TOBY R. ENGEL, M.D.; STEVEN G. MEISTER, M.D.
Last summer the popular news media, ever eager for a "breakthrough," gave a good bit of space and time to a new approach to the treatment of coronary heart disease, coronary percutaneous transluminal angioplasty (1-3). In this technique a guiding catheter introduced via the femoral artery is positioned in the orifice of the right or left main coronary artery. A very small caliber balloon-tipped catheter is then passed through the guiding catheter and, if possible, advanced through a coronary stenosis so that the balloon is positioned within the lesion (which cannot be done when the stenosis is most critical, for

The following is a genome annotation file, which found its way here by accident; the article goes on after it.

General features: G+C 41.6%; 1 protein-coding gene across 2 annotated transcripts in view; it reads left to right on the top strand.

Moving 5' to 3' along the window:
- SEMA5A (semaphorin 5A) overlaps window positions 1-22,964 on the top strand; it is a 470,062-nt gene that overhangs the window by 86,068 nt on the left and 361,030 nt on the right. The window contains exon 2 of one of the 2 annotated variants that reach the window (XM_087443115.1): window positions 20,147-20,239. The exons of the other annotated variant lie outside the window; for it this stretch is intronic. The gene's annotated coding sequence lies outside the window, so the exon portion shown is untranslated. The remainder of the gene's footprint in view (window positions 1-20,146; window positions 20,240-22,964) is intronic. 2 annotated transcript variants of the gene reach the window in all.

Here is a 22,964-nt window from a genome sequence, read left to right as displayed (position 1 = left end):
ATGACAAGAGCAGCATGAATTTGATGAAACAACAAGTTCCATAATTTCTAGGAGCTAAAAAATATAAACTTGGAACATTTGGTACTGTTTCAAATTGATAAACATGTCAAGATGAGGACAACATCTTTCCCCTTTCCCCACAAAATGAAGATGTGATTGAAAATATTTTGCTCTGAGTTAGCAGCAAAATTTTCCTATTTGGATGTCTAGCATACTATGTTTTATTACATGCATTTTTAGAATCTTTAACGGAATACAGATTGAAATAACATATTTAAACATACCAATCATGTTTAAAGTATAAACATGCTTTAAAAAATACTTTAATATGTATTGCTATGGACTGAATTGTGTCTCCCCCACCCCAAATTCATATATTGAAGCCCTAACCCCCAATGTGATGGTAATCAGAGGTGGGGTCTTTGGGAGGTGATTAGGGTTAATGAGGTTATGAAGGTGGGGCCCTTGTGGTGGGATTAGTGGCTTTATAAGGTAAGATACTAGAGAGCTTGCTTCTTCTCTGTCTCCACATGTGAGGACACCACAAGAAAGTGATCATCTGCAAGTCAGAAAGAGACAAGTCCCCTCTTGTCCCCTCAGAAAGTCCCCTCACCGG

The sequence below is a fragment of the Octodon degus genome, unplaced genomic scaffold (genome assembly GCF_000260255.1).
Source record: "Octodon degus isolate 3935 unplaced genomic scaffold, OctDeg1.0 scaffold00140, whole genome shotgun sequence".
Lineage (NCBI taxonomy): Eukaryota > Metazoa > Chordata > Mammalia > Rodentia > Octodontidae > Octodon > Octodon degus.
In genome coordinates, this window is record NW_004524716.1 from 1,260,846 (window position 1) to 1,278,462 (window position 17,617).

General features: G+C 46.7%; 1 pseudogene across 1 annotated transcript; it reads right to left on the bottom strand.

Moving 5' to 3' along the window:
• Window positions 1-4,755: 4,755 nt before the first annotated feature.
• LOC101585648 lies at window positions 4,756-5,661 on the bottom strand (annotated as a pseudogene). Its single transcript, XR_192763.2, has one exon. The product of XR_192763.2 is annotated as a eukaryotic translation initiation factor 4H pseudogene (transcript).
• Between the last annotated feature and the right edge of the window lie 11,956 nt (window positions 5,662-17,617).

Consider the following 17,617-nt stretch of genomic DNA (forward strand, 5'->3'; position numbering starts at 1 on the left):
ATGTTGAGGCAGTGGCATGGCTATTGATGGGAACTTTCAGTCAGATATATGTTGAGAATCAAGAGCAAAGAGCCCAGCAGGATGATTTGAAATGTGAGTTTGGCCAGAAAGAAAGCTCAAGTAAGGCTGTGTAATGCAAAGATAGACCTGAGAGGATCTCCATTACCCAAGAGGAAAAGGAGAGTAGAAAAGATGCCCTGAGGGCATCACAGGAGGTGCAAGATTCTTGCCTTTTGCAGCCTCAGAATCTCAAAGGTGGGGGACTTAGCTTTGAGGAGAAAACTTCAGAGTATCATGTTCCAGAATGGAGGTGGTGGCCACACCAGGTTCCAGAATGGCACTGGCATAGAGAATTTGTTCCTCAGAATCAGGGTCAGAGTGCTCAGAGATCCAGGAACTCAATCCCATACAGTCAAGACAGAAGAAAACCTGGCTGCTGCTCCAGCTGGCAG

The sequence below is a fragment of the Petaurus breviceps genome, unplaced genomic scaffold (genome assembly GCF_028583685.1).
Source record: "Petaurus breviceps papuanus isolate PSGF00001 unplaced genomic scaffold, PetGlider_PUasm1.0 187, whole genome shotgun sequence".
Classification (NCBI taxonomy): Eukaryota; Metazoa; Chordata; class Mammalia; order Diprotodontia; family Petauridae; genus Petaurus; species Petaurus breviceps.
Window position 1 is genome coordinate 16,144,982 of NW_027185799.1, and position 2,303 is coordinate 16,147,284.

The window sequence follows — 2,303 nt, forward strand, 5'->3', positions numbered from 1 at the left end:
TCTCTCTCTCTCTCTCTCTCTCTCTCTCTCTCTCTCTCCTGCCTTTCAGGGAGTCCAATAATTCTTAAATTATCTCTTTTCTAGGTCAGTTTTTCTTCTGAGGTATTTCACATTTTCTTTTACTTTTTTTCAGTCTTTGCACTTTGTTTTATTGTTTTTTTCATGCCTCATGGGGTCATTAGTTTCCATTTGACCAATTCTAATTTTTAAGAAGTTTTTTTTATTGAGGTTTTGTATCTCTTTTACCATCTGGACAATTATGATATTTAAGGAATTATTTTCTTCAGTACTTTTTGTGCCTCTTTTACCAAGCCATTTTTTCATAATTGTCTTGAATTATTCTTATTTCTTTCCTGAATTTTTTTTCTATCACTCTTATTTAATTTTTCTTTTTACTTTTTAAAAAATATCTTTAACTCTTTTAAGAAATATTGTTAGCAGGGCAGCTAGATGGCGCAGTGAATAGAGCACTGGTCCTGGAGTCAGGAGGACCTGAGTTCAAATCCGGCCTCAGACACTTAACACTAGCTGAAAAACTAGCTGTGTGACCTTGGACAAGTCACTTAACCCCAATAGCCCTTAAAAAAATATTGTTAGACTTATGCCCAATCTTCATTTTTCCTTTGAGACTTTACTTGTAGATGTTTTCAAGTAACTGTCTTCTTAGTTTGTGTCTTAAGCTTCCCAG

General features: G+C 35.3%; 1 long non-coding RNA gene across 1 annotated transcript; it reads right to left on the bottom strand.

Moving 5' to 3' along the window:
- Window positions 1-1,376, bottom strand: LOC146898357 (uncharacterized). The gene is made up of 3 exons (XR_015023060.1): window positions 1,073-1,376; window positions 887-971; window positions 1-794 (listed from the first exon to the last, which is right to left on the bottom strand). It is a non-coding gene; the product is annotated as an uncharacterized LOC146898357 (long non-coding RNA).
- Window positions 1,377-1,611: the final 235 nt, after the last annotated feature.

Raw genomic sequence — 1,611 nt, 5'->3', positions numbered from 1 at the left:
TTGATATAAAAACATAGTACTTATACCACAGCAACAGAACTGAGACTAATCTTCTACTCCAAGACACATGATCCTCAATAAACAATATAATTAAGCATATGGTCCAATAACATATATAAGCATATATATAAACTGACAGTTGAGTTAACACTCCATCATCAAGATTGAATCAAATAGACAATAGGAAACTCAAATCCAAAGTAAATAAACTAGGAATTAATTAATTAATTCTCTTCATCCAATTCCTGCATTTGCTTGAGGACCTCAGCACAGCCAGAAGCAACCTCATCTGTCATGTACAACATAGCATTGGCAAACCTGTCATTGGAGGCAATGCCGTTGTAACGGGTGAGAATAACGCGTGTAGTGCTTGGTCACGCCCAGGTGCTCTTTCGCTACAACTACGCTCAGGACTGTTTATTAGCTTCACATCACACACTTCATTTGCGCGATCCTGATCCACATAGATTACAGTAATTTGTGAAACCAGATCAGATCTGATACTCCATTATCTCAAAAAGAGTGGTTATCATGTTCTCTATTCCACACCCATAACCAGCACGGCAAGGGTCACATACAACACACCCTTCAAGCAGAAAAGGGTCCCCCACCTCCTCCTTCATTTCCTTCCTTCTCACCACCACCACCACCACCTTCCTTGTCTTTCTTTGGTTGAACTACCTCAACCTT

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ENGEL TR, MEISTER SG. Coronary Percutaneous Transluminal Angioplasty. Ann Intern Med. 1979;90:268–269. doi: 10.7326/0003-4819-90-2-268
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Published: Ann Intern Med. 1979;90(2):268-269.
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Print ISSN: 0003-4819 | Online ISSN: 1539-3704
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